Auditors are currently spared nothing

Alcohol in abundance becomes a problem for companies. (Image: bridgesward / pixabay)

The accounting firm PwC is facing an explosive lawsuit in the U.K. But the case could upend the entire world of work.

Auditors have been hit by litigation for years for allegedly improperly performing financial statement audits at companies. But now an unusual lawsuit has been filed in the U.K. against behemothic auditing firm PricewaterhouseCoopers PwC.

An employee allegedly suffered a serious accident and lost half of his skull after an employer-organized booze cruise involving excessive alcohol consumption. This was reported by numerous newspapers on Monday.

Specific drink instruction

28-year-old Michael Brockie then sued PwC for alleged negligence, the Guardian reported, for example, after suffering a brain injury while on a round of various pubs with colleagues after work. According to the lawsuit, he still suffers from persistent cognitive symptoms and may develop epilepsy.

Workers were supposed to have their drinks with as few sips as possible on the tour – special cards had been distributed in advance in the office for the best ones, on which the drink results were recorded.

Fatal message from the boss

Brockie was eventually so drunk that he couldn’t remember the trip after 10 pm and was later found on the street with a serious head injury. His first memory came about four weeks later.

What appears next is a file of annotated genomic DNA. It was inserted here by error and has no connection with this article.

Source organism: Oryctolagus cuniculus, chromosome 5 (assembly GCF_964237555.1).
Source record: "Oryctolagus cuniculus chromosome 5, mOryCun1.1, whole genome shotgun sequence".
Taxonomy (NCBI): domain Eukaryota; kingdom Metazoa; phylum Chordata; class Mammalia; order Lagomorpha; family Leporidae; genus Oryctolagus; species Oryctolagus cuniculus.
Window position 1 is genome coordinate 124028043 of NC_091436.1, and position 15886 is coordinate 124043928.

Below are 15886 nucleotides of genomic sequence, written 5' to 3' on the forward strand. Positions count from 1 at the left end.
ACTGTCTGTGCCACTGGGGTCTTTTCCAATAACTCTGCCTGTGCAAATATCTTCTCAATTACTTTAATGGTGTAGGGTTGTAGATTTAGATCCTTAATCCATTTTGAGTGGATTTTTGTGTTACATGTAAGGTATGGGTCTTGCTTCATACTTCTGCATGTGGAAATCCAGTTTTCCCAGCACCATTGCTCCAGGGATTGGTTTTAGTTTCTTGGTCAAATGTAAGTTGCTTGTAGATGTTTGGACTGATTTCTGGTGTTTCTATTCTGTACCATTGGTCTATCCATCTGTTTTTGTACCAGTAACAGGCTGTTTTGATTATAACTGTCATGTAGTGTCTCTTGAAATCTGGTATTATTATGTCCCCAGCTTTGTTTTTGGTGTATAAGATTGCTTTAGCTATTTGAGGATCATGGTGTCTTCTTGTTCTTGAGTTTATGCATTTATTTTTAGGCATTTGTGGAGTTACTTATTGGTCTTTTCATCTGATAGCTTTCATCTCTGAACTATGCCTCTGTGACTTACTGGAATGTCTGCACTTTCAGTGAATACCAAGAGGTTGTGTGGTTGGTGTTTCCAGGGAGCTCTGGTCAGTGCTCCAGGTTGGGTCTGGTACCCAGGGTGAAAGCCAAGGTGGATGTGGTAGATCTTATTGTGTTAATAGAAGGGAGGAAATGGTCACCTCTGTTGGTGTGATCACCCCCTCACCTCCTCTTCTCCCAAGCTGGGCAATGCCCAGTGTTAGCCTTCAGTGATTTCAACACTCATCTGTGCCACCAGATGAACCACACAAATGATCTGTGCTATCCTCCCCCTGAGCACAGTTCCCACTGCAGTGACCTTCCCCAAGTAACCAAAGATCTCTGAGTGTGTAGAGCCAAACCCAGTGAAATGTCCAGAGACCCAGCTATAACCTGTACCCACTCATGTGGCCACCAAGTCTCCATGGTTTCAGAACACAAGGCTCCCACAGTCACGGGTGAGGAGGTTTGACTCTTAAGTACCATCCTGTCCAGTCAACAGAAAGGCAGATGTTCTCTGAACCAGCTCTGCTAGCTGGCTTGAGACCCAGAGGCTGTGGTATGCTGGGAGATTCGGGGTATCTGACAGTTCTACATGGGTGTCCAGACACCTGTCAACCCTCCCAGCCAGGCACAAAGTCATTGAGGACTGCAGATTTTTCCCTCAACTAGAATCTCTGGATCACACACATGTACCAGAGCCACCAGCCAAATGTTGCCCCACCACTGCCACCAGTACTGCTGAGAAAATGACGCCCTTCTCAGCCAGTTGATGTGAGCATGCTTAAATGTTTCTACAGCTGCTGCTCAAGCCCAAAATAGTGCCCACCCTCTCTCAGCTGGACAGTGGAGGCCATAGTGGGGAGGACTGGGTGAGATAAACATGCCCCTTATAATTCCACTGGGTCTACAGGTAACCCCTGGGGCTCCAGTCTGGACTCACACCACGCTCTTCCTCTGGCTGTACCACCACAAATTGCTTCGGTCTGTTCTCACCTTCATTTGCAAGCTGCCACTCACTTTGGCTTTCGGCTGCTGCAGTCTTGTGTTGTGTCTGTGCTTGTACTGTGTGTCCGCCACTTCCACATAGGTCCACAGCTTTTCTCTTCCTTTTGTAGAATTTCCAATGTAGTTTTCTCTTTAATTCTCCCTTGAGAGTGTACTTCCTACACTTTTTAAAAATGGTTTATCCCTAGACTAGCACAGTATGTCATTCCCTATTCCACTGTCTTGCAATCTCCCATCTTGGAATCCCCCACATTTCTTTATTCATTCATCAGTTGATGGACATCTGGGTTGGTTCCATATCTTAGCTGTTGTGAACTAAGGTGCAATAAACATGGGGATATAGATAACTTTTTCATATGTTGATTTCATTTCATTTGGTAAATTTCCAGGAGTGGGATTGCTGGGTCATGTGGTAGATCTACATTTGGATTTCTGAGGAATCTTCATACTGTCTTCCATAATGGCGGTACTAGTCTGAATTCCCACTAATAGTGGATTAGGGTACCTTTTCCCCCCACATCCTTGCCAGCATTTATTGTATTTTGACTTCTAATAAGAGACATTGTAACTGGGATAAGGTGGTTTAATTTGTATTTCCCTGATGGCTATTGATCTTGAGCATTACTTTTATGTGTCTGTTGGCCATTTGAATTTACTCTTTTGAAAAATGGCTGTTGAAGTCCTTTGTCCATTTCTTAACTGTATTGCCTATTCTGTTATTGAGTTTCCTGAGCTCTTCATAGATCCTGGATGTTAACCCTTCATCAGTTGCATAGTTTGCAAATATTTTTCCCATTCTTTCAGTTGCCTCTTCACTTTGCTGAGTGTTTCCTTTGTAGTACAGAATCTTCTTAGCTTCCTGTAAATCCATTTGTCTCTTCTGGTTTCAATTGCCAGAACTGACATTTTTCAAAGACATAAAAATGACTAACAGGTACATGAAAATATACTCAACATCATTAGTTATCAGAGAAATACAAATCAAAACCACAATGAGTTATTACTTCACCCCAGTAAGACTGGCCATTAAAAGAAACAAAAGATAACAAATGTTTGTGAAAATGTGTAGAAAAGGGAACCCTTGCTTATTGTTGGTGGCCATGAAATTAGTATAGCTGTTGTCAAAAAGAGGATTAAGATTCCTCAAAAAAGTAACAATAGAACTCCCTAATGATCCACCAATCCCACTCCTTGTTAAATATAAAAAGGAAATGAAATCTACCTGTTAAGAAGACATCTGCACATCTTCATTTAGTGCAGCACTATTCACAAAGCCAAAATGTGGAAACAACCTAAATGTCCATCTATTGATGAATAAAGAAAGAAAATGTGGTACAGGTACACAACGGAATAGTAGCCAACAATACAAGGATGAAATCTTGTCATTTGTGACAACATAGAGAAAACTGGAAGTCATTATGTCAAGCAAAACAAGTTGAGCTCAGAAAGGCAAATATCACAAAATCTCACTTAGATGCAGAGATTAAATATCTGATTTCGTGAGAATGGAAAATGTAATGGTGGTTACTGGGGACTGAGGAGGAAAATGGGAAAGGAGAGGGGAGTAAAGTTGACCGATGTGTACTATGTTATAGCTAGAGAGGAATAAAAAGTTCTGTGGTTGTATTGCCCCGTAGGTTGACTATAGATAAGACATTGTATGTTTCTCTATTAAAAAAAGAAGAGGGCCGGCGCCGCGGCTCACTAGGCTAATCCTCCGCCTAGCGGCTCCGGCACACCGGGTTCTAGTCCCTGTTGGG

The lawsuit against PwC alleges that there was intense pressure to attend the event and to follow the rules of the event, which involved a lot of alcohol. 

According to the documents, the original invitation from a PwC manager stated, “I expect absolute attendance from everyone who attended last year’s invitation. Only a certified and countersigned letter from a recognized physician will suffice as an excuse.”

Bash ends after seven years

Brockie had also attended the 2018 version of the “pub” event. PwC ended the annual hullabaloo – which had been going on for about seven years – after the injury.

The employee is now suing PwC, where he is still employed, for more than £200,000 and is demanding that further future payments be made available.

Buttoned-up response

PwC has not yet filed a defense to the suit. “We are not in a position to comment on the details of a matter that is the subject of ongoing legal proceedings,” PwC only said in a statement.

“As a responsible employer, we are committed to creating a safe, healthy and inclusive culture for all of our employees. We also expect everyone who participates in social events to act responsibly and ensure their own safety and that of others,” the statement continued.

Action in Switzerland

What can be derived from the case for Switzerland? First, such a matter could also affect Swiss corporations with subsidiaries abroad. In some areas, such “old boys’ club” nights that carry a certain tradition.

Companies in this country should therefore consider adapting their work instructions for celebrations or employer-initiated events for units abroad, if they have not already done so. At the very least, if alcohol or even drugs are involved, things can get dicey for the companies.

Those responsible in the companies must pay attention to this: A cozy get-together – yes; a binge – no!

Penalty in another industry

And in March, Lloyd’s of London, an association of insurers, fined one of its member firms for mishandling a bullying and harassment case and hosting an inappropriate “boys’ night out” event with excessive drinking and inappropriate games for new employees.

So, such boozy binges don’t just affect auditors. And at one Swedish company, employees have even had to sign a waiver that the Christmas party with colleagues is a private matter.


Auditors are currently spared nothing

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